The Robber Bridegroom

by Eudora Welty

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Themes and Meanings

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This novel seems so childlike and simple that one is tempted to think it carries no theme at all, but that it is rather merely an extremely well-done satire of fairy tale conventions. Welty herself once said that the story came from “a lifetime of fairy-tale reading.” Nevertheless, there are two underlying themes in the work—a cultural one concerning the nature of the inevitably changing American frontier and a psychological one typical of all great fairy tales.

On one level, the story is about the gradual loss of American frontier life; Clement, goaded by his possessive and greedy wife, is a reluctant embodiment of the taming of the wildness of the frontier by the civilizing effect of landowning. The Indians, mysterious and mostly unseen presences in the story, represent both the violence and the innocence of the wilderness; as Clement understands, they know that their time is limited. The central duality of Jamie, who is both a gentleman and a robber, suggests the transition point of the wilderness that the novel attempts to capture, for it takes place at a time in American history which hovers between the freedom of lawlessness and the restraint of civilized society.

Because the story also makes use of fairy-tale conventions as well as those of American folklore, it is not only the innocence, violence, and youth of the country that is depicted but also these same characteristics of the individual, for these are aspects upon which the fairy-tale genre particularly focuses. Thus the youth of America and the youth of the individual are paralleled in the story. Just as this duality dominates the overall story, the tone and the characters of the story also exhibit a duality, for the tale is one of innocence and of violence at the same time. Moreover, just as the characters are caught between their dual selves as well as between the past and the present, so also is the reader caught between fantasy and reality. As is typical of the youth of the nation and the youth of every individual, the two realms of fantasy and reality blend together in such a way that one can never be too sure what realm one inhabits. As Clement says about the duality, “This should keep us from taking liberties with the outside world, and acting too quickly to finish things off.” Thus, the story’s most basic theme has to do with the elusive nature of reality itself, which is chimerical and ever-changing.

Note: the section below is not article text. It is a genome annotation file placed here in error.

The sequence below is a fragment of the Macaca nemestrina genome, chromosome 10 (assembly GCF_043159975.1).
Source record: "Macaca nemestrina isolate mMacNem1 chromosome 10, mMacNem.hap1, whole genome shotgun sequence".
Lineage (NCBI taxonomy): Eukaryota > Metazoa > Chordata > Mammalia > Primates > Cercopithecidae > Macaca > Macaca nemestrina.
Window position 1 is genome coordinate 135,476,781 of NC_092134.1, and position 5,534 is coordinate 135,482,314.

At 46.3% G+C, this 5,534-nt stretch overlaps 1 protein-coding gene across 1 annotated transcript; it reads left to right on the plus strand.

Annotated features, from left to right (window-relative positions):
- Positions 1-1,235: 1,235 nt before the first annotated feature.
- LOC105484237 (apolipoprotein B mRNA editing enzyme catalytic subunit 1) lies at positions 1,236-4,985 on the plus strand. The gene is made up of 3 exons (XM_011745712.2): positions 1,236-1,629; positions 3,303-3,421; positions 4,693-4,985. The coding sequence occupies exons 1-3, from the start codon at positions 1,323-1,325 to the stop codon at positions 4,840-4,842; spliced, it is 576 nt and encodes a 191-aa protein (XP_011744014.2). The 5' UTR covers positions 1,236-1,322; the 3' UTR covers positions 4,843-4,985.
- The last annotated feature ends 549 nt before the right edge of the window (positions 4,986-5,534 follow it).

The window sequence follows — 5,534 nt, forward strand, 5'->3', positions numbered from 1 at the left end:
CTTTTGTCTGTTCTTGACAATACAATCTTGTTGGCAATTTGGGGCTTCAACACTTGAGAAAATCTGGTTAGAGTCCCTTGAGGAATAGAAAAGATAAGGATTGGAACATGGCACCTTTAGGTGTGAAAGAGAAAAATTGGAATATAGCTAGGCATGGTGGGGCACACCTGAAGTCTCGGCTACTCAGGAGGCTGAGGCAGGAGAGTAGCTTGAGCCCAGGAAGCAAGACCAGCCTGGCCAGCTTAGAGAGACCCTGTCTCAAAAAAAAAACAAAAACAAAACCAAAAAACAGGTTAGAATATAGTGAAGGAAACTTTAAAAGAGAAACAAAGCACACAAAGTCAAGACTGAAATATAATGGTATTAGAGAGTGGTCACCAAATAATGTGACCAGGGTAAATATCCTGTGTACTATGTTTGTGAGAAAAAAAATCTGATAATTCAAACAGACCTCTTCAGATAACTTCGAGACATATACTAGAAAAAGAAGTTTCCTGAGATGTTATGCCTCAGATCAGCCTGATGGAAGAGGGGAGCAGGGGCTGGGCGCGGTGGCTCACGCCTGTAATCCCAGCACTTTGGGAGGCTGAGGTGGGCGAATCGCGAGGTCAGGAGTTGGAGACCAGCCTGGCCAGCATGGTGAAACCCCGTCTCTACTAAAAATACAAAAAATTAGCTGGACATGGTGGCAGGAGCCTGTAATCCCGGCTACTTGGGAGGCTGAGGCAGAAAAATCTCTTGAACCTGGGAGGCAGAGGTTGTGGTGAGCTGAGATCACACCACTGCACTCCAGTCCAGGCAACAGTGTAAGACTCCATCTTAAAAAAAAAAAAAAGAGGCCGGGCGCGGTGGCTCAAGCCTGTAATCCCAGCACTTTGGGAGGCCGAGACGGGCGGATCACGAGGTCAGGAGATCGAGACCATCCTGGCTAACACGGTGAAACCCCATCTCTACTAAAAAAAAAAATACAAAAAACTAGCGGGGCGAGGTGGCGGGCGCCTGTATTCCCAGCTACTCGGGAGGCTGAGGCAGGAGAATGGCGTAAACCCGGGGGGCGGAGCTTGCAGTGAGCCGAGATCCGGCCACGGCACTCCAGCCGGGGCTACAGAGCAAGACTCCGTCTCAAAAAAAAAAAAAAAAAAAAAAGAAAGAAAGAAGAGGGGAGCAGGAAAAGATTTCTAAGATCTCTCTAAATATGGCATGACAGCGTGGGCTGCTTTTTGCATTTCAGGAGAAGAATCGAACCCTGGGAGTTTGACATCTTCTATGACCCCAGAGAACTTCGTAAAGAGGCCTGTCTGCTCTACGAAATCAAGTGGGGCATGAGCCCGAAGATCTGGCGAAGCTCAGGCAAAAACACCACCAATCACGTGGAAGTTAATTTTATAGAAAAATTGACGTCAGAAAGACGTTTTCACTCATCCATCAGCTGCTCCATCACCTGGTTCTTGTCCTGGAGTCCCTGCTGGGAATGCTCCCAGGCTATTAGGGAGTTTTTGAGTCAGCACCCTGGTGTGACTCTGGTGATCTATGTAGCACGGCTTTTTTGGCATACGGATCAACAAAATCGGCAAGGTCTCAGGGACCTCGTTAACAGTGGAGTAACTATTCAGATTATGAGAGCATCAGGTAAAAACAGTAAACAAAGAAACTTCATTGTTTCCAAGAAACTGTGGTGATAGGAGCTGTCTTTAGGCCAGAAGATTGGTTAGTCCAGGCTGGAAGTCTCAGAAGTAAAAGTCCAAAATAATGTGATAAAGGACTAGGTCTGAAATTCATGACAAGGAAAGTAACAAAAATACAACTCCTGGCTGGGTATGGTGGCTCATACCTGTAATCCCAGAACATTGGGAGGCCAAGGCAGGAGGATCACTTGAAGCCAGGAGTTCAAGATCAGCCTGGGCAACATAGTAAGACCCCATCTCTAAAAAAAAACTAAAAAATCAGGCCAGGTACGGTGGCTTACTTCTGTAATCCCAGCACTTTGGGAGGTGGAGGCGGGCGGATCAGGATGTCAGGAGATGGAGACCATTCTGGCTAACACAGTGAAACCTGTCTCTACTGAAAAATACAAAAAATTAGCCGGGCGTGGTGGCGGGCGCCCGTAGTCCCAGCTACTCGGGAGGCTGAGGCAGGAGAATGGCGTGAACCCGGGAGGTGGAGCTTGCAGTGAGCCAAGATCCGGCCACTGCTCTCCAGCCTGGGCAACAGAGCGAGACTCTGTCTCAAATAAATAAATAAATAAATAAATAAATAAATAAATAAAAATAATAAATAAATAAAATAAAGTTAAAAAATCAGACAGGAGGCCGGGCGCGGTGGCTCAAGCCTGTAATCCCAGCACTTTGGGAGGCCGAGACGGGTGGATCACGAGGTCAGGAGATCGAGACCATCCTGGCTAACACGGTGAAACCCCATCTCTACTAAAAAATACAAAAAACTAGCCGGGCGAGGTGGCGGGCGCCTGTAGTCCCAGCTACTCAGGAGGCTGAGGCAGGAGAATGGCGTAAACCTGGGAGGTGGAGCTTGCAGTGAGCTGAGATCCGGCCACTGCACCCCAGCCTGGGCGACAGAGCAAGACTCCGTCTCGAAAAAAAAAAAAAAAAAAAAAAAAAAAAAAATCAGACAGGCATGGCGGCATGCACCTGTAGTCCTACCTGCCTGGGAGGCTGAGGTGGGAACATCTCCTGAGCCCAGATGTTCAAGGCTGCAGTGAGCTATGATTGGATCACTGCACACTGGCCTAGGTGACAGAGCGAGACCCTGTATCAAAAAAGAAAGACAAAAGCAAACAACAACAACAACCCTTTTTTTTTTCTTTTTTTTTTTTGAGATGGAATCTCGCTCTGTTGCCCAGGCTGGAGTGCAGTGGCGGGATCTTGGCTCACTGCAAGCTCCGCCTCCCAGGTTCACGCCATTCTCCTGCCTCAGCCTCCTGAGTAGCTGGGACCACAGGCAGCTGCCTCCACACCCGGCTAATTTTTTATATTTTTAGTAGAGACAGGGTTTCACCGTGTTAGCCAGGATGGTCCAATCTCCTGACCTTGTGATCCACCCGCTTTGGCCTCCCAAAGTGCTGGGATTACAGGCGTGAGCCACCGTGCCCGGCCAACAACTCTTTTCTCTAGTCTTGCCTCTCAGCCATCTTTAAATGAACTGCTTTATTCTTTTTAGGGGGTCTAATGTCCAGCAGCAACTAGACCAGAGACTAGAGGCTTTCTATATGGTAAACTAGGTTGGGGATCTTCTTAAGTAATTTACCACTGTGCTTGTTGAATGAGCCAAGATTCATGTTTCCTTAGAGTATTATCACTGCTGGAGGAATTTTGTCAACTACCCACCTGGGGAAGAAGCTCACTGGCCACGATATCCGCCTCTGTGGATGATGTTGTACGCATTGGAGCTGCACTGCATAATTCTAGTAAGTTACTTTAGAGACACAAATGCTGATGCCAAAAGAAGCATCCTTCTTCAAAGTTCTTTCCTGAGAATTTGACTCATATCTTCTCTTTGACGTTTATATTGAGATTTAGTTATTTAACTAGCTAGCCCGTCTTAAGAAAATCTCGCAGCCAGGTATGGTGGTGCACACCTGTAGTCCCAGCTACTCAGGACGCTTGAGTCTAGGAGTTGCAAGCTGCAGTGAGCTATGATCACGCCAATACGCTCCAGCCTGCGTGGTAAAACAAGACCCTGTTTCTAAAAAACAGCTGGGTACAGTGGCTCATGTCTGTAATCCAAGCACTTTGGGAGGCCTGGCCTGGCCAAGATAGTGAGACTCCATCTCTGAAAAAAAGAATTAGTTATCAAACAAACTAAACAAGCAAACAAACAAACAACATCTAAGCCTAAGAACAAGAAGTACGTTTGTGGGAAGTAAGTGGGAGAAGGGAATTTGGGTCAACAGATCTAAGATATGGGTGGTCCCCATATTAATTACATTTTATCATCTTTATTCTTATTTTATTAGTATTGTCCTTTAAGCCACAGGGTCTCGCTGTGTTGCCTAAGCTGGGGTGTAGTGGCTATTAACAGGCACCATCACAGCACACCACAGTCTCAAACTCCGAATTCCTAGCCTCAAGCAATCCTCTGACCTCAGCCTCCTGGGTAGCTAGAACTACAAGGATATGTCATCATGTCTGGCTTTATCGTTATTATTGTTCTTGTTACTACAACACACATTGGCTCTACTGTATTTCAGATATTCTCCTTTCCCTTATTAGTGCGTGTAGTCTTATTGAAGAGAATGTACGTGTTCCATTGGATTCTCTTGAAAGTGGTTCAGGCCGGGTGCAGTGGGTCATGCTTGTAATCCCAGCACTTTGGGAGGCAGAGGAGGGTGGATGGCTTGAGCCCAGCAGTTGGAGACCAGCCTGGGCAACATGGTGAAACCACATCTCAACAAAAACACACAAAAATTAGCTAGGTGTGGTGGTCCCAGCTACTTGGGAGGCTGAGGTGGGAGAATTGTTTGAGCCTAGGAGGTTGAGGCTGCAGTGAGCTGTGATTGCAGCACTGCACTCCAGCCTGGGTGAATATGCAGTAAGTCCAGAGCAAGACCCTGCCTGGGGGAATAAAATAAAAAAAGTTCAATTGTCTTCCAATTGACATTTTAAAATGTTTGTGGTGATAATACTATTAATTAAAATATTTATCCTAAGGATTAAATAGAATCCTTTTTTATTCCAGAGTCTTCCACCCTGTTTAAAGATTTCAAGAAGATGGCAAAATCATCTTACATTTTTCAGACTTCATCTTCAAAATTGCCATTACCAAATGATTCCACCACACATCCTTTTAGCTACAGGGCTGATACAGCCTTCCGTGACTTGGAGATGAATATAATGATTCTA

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Welty's principal theme in The Robber Bridegroom is the duality of experience, the gap between appearance and reality. This is a human concern that spans all times and places; it is a truth verified in history, legend, fairy tale, and myth alike. People and things are not always what they seem to be, and an innocent man like Welty's planter working his way through a dualistic world is bound to suffer. Furthermore, Welty attests through the relationship of her young lovers, the planter's daughter and the bandit-gentleman, that duplicity in human relationship leads to distrust and suffering.

One of Welty's favorite motifs throughout her fiction is the function of memory and the past, usually personal memory. Here, however, she uses history and the collective memory of western civilization — in the form of myth, tale, and legend — to tell her story. Thus, The Robber Bridegroom is different from her other fictions, but then so are most of her fictions different again from each other. Welty is probably one of this century's most versatile writers of fiction, using a wide variety of forms and methods to explore the self's deepest needs as these needs confront community expectations and imperatives. At the heart of all her work, however, is storytelling. She is a master storyteller, and she writes about people who live by the story. But while her other fiction is full of stories and the ritual of mythmaking in communities, The Robber Bridegroom takes existing myths and reveals the large fabric of human truth behind them.

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